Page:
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Farrucos at the Maestranza

On Tuesday, this family will perform in the best theatre of Seville, the Maestranza, led by Farruquito. Besides the three young bailaores, we’ll have El Barullo, who is also a phenomenon, son of La Faraona, and El Polito, nephew of cantaor El Moreno.

I was lucky to be friends with Antonio Montoya Flores El Farruco, who started this famous Sevillian dynasty of baile. I was not easy to belong to his world, because he was someone special, a genius, with his own virtues and oddities. Our friendship started in the last two or three years of his life, when he was focused on teaching and training his grandchildren, Farruquito, El Farru and El Carpeta. He loved them all, but Juan Manuel, Farruquito, was his obsession. Farruco considered him to be his substitute, due to his abilities, his talent and his charisma. He loved him more than his own life, and when he watched Farruquito dance, his eyes would light up like a firefly at night. Farruco wasn’t a dance theorist, he would barely talk about other bailaores, and would never say anything about his own artistic life beyond the basics. Yet, he knew a lot about baile, because he had met all the great bailaores of his time. He saw something in his favorite grandchild that he didn’t see in anyone else, and he wasn’t mistaken, because Juanito is the new king of gypsy baile, the most spectacular and most charismatic bailaor of his generation. I won’t say “the best” because baile is a very diverse thing and it’s impossible to excel in all its styles. Yet, Farruquito soon filled the spot of his grandfather in the family, from the very day of the genius’ death. He was a teenager then, and some of us thought that it would be very hard for him to prevent his family to be thrown into disarray, and to ensure that this unique school of baile never disappeared. It never did. La Faraona, no longer with us, and La Farruca, daughters of Antonio, also did their share to preserve the school and keep the family together.

On Tuesday, this family will perform in the best theatre of Seville, the Maestranza, led by Farruquito. Besides the three young bailaores, we’ll have El Barullo, who is also a phenomenon, son of La Faraona, and El Polito, nephew of cantaor El Moreno, the father of the Farrucos, who died suddenly in Argentina. The show could well be an incredible and spectacular night of jondo and gypsy. Inevitably, I will be remembering the grandfather, with whom I once watched a performance of the great bailaor Eduardo Serrano El Güito, in that very same theatre. Farruco was seated close to me, and I would glance at him often during the concert, wondering which faces he would make. He left the theatre five minutes before the end of the performance, and when I came out, I saw him by the door, with his black hat, waiting for me. I didn’t ask him anything, there was no need. He liked El Güito, yet he looked as he hadn’t quite enjoyed the performance. Farruco was a defender of baile in its purest form, done right, without baroque embellishments. Yet, he respected everyone, even if sometimes he would have a hard time admitting to certain things. His grandchildren now honor his memory and fiercely defend his legacy, but they belong to another era and search for new for ways of expression in dance. It would be illogical if they did nothing more than imitate their grandfather. Baile is always evolving, nurtured by life’s experiences. Yet, Farruco should always remain the basic essence, they should never forget that, and I know they won’t because, among other things, it would not make sense for them to seek somewhere else what they already have in their own family: the legacy of the grandfather, the mastery of the mother, La Farruca, one of the great bailaoras of our times and the one who has always watched over the gypsy legacy of the patriarch. La Farruca won’t be at the Maestranza on Tuesday, because she is currently teaching in Chile, but she would certainly have sent word to her children, asking them to hold high the pavilion of the best baile flamenco of the last fifty years.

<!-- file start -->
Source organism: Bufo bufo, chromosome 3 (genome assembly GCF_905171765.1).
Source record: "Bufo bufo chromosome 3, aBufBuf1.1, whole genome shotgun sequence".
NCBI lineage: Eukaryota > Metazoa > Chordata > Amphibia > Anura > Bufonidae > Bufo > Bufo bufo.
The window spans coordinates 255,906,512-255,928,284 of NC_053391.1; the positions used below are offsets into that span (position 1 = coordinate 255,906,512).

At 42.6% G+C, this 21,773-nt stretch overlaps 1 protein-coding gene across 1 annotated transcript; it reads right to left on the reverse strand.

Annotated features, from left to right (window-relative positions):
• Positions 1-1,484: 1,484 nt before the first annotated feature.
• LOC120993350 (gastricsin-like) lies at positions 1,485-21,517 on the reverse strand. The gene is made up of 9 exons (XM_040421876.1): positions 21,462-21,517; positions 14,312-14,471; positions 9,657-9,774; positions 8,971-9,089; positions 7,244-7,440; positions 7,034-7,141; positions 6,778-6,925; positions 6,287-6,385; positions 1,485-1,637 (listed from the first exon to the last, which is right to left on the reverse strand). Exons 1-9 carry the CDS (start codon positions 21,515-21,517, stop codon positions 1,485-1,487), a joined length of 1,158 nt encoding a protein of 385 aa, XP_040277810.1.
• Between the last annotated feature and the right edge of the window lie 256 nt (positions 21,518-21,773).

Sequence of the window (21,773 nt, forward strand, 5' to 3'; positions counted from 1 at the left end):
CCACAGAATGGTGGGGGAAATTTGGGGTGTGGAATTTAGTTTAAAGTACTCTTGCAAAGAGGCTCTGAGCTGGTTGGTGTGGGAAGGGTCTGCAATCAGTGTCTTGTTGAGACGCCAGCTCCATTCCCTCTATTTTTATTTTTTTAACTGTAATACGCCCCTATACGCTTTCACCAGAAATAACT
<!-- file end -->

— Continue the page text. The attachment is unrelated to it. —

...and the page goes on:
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Arahal, Sevilla, 1958. Crítico de flamenco, periodista y escritor. 40 años de investigación flamenca en El Correo de Andalucía. Autor de biografías de la Niña de los Peines, Carbonerillo, Manuel Escacena, Tomás Pavón, Fernando el de Triana, Manuel Gerena, Canario de Álora...

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